The only free and comprehensive online etymological dictionary of the Spanish language
hacer (Verb) "to make," "to do"
11th cent. Old Spanish fere. From Latin facere 'id.' From Proto-Italic *fak- 'id.' From Proto-Indo-European *dhh1-k- 'id.' From the root *dheh1- "to put" (see dar).
Variants
Navarre fer, La Rioja fer, Aragon fer, Old Spanish far
Indo-European
Romance
Asturian facer, Galician facer, Portuguese fazer, Catalan fer, French faire, Aromanian fac, Romanian face, Sardinian fakere

Following Meyer-Lübke (1890), Old Spanish fere and its dialect variants in fer point to a stress variant in Vulgar Latin *facére that reduced to *fére while modern Spanish hacer reflects Vulgar Latin *fácere > *fácer and then remodeled to hacér in the Middle Ages. While an argument from stress variation in Vulgar Latin should raise eyebrows, it has at least one strong case in pero / peró. A further case that Vulgar Latin *fácere existed is in Old Catalan far "to make," from a pre-form *fare that must derive from a stress-heavy /a/ that caused syncopation of the interior -e-. See Rufat (2013) for further discussion from a Catalan perspective; Chambon (2013) for additional remarks.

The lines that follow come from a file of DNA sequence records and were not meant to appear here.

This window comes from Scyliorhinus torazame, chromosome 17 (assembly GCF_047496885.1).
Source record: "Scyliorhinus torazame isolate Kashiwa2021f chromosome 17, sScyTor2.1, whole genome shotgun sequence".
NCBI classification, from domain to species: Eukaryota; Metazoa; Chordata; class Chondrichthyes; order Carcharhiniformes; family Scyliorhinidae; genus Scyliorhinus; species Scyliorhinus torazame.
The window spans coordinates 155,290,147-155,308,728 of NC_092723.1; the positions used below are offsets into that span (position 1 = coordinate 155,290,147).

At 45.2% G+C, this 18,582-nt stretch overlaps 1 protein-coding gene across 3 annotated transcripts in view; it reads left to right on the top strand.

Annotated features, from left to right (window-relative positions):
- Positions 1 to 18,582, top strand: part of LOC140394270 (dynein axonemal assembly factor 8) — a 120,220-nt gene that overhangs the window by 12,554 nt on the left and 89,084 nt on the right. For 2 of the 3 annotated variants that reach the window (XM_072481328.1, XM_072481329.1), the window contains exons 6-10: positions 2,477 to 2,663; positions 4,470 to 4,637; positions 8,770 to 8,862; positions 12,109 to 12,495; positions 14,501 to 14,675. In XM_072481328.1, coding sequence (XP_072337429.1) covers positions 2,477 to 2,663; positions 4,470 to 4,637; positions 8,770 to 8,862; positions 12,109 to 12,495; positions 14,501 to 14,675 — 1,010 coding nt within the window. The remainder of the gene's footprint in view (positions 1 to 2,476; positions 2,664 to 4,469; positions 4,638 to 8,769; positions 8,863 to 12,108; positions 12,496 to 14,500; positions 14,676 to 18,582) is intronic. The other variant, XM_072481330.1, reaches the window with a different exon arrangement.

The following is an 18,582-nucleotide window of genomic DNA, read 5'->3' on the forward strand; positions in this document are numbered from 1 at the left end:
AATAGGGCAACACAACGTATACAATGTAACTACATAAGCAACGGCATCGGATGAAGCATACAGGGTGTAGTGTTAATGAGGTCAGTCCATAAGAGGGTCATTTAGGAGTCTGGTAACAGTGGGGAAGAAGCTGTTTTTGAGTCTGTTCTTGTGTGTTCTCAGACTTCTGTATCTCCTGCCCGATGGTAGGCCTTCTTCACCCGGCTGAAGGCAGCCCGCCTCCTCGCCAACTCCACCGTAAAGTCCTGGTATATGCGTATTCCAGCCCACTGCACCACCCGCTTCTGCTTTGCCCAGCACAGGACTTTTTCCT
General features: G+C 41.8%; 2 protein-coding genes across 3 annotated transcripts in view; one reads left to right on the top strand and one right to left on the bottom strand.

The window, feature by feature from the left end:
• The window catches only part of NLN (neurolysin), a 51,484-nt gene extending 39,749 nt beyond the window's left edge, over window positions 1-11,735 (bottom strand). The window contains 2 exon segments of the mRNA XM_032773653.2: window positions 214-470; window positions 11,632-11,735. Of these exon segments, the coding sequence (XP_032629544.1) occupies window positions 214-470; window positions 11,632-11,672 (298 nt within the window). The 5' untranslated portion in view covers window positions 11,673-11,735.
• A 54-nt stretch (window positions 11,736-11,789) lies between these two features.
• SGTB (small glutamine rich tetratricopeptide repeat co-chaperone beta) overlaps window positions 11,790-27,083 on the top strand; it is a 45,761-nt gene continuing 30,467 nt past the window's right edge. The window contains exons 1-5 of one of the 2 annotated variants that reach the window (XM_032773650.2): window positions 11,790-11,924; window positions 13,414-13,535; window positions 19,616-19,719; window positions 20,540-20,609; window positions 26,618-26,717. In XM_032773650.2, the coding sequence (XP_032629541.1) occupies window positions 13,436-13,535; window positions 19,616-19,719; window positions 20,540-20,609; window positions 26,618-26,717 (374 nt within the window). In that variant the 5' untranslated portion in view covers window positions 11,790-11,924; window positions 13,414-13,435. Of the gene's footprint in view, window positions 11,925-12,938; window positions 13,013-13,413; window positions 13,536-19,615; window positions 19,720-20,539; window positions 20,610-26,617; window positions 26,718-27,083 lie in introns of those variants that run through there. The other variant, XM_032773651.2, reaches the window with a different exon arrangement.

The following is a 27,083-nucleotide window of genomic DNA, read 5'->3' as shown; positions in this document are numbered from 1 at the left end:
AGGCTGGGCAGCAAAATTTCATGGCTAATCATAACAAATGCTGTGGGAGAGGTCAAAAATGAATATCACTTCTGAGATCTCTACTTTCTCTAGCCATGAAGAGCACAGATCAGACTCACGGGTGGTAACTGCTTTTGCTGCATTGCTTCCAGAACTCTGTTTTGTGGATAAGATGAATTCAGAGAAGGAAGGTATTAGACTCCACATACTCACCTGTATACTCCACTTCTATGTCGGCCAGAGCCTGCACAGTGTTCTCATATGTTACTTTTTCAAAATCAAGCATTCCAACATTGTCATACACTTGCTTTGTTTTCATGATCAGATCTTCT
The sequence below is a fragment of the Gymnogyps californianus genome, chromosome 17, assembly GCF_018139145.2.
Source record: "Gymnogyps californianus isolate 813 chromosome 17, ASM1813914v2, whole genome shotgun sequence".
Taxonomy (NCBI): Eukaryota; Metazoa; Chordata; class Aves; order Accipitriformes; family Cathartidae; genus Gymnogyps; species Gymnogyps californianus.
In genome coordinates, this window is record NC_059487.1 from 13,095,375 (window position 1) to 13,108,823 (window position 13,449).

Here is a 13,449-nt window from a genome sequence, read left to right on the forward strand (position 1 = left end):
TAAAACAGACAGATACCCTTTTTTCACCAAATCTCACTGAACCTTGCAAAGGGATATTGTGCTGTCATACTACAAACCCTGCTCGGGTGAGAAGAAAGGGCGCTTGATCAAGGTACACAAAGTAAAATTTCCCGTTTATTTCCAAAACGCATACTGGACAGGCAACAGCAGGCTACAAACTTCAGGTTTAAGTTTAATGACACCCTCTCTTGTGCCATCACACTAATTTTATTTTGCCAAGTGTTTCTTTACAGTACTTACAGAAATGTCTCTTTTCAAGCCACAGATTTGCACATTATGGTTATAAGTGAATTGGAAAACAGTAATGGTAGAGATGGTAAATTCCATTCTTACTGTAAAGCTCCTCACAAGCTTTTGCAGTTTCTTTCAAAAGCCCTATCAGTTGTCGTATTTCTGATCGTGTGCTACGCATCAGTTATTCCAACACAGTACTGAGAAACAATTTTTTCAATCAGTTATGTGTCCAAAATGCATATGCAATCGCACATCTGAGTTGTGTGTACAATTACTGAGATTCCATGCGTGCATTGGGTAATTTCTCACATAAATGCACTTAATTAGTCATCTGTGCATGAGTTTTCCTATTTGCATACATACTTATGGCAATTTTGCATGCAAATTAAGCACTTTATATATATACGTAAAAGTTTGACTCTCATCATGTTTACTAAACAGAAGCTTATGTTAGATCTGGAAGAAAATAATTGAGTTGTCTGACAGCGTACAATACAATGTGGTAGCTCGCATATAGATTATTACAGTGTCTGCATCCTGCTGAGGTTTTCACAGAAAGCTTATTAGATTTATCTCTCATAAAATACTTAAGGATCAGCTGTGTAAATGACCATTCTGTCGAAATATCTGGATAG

The Dictionnaire Étymologique Roman takes a different approach, reconstructing all of the above words in a single Proto-Romance etymon, */ˈɸak‑e‑re/, except for Old Spanish far, which reflects Proto-Romance */ˈɸ‑a‑re/.